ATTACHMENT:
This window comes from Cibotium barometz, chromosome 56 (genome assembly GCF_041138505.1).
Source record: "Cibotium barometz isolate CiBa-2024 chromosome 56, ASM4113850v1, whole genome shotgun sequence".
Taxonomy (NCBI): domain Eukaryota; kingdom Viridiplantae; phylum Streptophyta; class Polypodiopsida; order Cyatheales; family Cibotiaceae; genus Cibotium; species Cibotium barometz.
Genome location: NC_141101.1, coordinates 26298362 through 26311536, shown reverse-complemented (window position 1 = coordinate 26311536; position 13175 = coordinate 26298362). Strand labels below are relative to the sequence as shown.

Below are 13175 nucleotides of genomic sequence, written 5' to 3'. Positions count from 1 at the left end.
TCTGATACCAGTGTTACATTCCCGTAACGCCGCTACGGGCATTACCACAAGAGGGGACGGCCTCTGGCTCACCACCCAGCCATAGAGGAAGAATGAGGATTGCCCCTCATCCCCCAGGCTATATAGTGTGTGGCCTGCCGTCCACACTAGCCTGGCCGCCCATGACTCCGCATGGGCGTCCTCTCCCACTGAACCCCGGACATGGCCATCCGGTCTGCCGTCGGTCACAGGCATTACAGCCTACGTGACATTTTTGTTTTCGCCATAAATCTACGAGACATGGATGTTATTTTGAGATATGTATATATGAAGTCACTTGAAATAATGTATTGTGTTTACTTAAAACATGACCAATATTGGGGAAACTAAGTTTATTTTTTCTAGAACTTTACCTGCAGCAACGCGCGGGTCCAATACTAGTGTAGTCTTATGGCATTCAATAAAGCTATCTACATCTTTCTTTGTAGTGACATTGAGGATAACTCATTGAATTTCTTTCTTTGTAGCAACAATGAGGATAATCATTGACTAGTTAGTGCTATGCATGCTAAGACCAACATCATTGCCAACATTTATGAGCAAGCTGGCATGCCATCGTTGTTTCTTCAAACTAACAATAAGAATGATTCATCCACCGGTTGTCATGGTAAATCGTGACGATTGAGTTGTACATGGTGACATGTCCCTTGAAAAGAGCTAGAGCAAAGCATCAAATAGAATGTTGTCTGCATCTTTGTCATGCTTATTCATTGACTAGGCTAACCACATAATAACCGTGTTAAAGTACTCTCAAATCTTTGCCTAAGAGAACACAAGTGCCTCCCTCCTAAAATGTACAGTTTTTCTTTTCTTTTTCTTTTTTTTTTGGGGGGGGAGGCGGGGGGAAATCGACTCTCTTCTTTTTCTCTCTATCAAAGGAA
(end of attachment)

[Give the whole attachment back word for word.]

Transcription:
This window comes from Cibotium barometz, chromosome 56 (genome assembly GCF_041138505.1).
Source record: "Cibotium barometz isolate CiBa-2024 chromosome 56, ASM4113850v1, whole genome shotgun sequence".
Taxonomy (NCBI): domain Eukaryota; kingdom Viridiplantae; phylum Streptophyta; class Polypodiopsida; order Cyatheales; family Cibotiaceae; genus Cibotium; species Cibotium barometz.
Genome location: NC_141101.1, coordinates 26298362 through 26311536, shown reverse-complemented (window position 1 = coordinate 26311536; position 13175 = coordinate 26298362). Strand labels below are relative to the sequence as shown.

Below are 13175 nucleotides of genomic sequence, written 5' to 3'. Positions count from 1 at the left end.
TCTGATACCAGTGTTACATTCCCGTAACGCCGCTACGGGCATTACCACAAGAGGGGACGGCCTCTGGCTCACCACCCAGCCATAGAGGAAGAATGAGGATTGCCCCTCATCCCCCAGGCTATATAGTGTGTGGCCTGCCGTCCACACTAGCCTGGCCGCCCATGACTCCGCATGGGCGTCCTCTCCCACTGAACCCCGGACATGGCCATCCGGTCTGCCGTCGGTCACAGGCATTACAGCCTACGTGACATTTTTGTTTTCGCCATAAATCTACGAGACATGGATGTTATTTTGAGATATGTATATATGAAGTCACTTGAAATAATGTATTGTGTTTACTTAAAACATGACCAATATTGGGGAAACTAAGTTTATTTTTTCTAGAACTTTACCTGCAGCAACGCGCGGGTCCAATACTAGTGTAGTCTTATGGCATTCAATAAAGCTATCTACATCTTTCTTTGTAGTGACATTGAGGATAACTCATTGAATTTCTTTCTTTGTAGCAACAATGAGGATAATCATTGACTAGTTAGTGCTATGCATGCTAAGACCAACATCATTGCCAACATTTATGAGCAAGCTGGCATGCCATCGTTGTTTCTTCAAACTAACAATAAGAATGATTCATCCACCGGTTGTCATGGTAAATCGTGACGATTGAGTTGTACATGGTGACATGTCCCTTGAAAAGAGCTAGAGCAAAGCATCAAATAGAATGTTGTCTGCATCTTTGTCATGCTTATTCATTGACTAGGCTAACCACATAATAACCGTGTTAAAGTACTCTCAAATCTTTGCCTAAGAGAACACAAGTGCCTCCCTCCTAAAATGTACAGTTTTTCTTTTCTTTTTCTTTTTTTTTTGGGGGGGGAGGCGGGGGGAAATCGACTCTCTTCTTTTTCTCTCTATCAAAGGAA